Carter suffered the deep muscle and joint ache of withdrawal every morning. He was five or six years into the pills. He needed something that would last days before the pain set in.

He upgraded to liquid methadone.

Carter spent a year buying from people he called “legal dope pushers,” local addicts established at methadone clinics north of Bloomington who sold their “take homes” for $7 a dose. He’d drink 10 at a time and stay high for two days.

He tried to kick his methadone habit in the summer of 2012 after a relationship ended. The couple had used together and fueled each other’s addictions. The methadone was one of the wedges that drove them apart.

Carter drank to dull the hurt, but the pain settled too deep and took over. He’d rub his legs incessantly, trying to massage away the cramps that left him nauseated and sleepless for two weeks.

Quitting didn’t last long. Before he turned 30 that November, he was eating entire strips of Suboxone offered by friends who knew he was hard up to find methadone.

Carter partied at a friend’s house on New Year’s Day 2013. He brought along his beloved pit bull Tyson. The party continued into the next day, when his friend brought out the meth.

The pills, the methadone and the Suboxone amplified everything. The more potent the opioid, the harder he’d speed. He could stay amped for days as long as he kept busy and moving, nodding off once he sat still.

After snorting the first line of meth, “The flame just went ablaze,” he recalled.

The friend had drug connections in Indianapolis; Carter had a car. He could stay high on meth for free if he sold. Heroin was just as a cheap and easy to get, and there was always demand back in Bloomington.

The lure would prove too much.

And when he developed a high tolerance to the meth, just like the Suboxone and the methadone and the pills that came before — Carter turned to the heroin he had always feared. Afraid to die, he rationalized snorting heroin was safer than shooting up, so he never did.

The year Carter started hard drugs, he married a woman he met while running dope to her house during a deal.

She loved the needle.

“My wife, I used to despise her for her heroin love. I would never shoot it, because of what that did to her,” he said.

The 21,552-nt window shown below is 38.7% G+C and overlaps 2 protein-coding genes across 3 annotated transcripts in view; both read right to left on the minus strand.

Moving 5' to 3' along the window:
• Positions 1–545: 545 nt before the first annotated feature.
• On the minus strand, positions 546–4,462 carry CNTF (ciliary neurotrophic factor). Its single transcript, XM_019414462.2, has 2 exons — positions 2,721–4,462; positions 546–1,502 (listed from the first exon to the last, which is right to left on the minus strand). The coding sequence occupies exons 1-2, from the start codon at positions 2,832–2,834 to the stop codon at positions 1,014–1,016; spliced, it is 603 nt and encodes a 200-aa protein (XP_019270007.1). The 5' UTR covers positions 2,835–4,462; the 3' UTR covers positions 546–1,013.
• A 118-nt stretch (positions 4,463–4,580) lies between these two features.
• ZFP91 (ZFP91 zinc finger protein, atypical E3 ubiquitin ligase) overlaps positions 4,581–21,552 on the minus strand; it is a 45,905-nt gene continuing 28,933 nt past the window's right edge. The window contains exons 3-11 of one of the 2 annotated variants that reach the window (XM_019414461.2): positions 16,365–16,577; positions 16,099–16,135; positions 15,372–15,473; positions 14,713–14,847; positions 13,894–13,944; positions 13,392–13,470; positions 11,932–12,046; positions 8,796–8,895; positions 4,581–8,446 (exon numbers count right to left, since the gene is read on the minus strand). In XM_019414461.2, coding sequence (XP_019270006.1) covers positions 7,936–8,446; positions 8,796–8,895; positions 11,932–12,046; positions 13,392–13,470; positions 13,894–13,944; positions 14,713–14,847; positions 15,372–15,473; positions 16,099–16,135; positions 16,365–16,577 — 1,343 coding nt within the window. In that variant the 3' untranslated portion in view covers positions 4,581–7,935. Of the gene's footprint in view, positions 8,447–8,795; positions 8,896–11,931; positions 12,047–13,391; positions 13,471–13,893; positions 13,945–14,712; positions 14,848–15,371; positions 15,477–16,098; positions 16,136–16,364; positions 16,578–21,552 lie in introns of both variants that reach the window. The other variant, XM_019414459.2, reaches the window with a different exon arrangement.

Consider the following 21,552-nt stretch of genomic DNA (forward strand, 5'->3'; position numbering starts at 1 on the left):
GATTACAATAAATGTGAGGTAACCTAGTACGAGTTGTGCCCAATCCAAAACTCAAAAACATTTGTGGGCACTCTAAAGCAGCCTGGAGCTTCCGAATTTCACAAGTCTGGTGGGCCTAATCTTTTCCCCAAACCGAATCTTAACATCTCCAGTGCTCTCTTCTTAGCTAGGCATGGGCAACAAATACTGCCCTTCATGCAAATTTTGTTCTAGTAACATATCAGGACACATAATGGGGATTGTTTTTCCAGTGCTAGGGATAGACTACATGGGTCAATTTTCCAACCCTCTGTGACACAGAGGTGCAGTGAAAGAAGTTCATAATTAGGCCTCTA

Carter filed for divorce while he was in jail the summer of 2015.

He lost Tyson, the puppy he raised from a litter he bred, while he was in jail. The pit bull got picked up by animal control, taken to the shelter and eventually put down.

‘I’m my only obstacle’

Carter brokered a deal the weekend he relapsed last summer. He had a truck to sell that he bought and repaired to flip for profit.

He had permission to stay out until midnight on the Friday of a long holiday weekend on account of his hard work in drug court. Officials rewarded his progress with a later curfew, giving him time to put final touches on the truck.

With money in his pocket and time on his hands, he went to a buddy’s house. The guy had Suboxone.

Carter schemed. He crunched numbers in his head, calculated to the minute the half-life of the prescription relative to his next possible drug screen.

He easily passed a drug test earlier that morning. He’d been sober for three months. With the long weekend ahead, he figured he wouldn’t have to take another piss test until Tuesday. Plenty of time for the Suboxone to leave his system.

But Carter was given a drug test that night as soon as he returned to the men’s residential program at Amethyst House. His calculations didn’t account for human error: he mistakenly told house officials he’d be home by 10. Now he was two hours late, and a new employee needed experience administering drug tests.

Getting caught after the relapse knocked him down a few pegs. It was humbling, he said, maybe the best thing that ever happened.

“I needed to learn from that relapse. I needed that re-adjustment of going back to jail to really put sobriety into perspective.”

He realized that in his first attempt at sobriety, he had been arrogant and “living above the world,” not in it.

He had to come to peace with himself: “I’m my only obstacle. I am the only one who can take it away from me. And I can’t allow that to happen, losing this peace. There’s too much to lose at this point, and it’s not losing a few things. It’s losing everything.”

As a condition of remaining in drug court, Carter was released from the jail to Centerstone’s Recovery Engagement Center, where he lived for 10 weeks. The court mandated he take the journaling program and attend three Narcotics Anonymous meetings a week.

He goes to four or five. The people in the program are like family.

“There’s just something about us that makes us shine in a different way,” he says.

“I’m an addict. I’ll say it proudly. I’m a better person for it. Addicts who make it out, that actually get out and succeed in life, it’s like they have a broader perspective. I see the world as a whole now.”

A red 1997 Chevrolet Camaro is parked in the driveway of the rental house Carter just moved into from his sister’s mobile home down the street.

From his driveway, Carter can see into his neighbor’s garage windows. The neighbor is a car guy, too. They’ll get along, Carter says.

The Camaro has some body damage, and Carter plans to spend a Saturday afternoon driving to Indianapolis to search for replacement parts and automotive supplies.

It has a V8, but nowhere near the horsepower for the speed he craves. He wants to rebuild the engine from scratch, see if he can ramp up the horsepower to 450.

He knows car restoration projects can evolve from a weekend hobby into an expensive addiction.

But he just wants to drive, fast and free.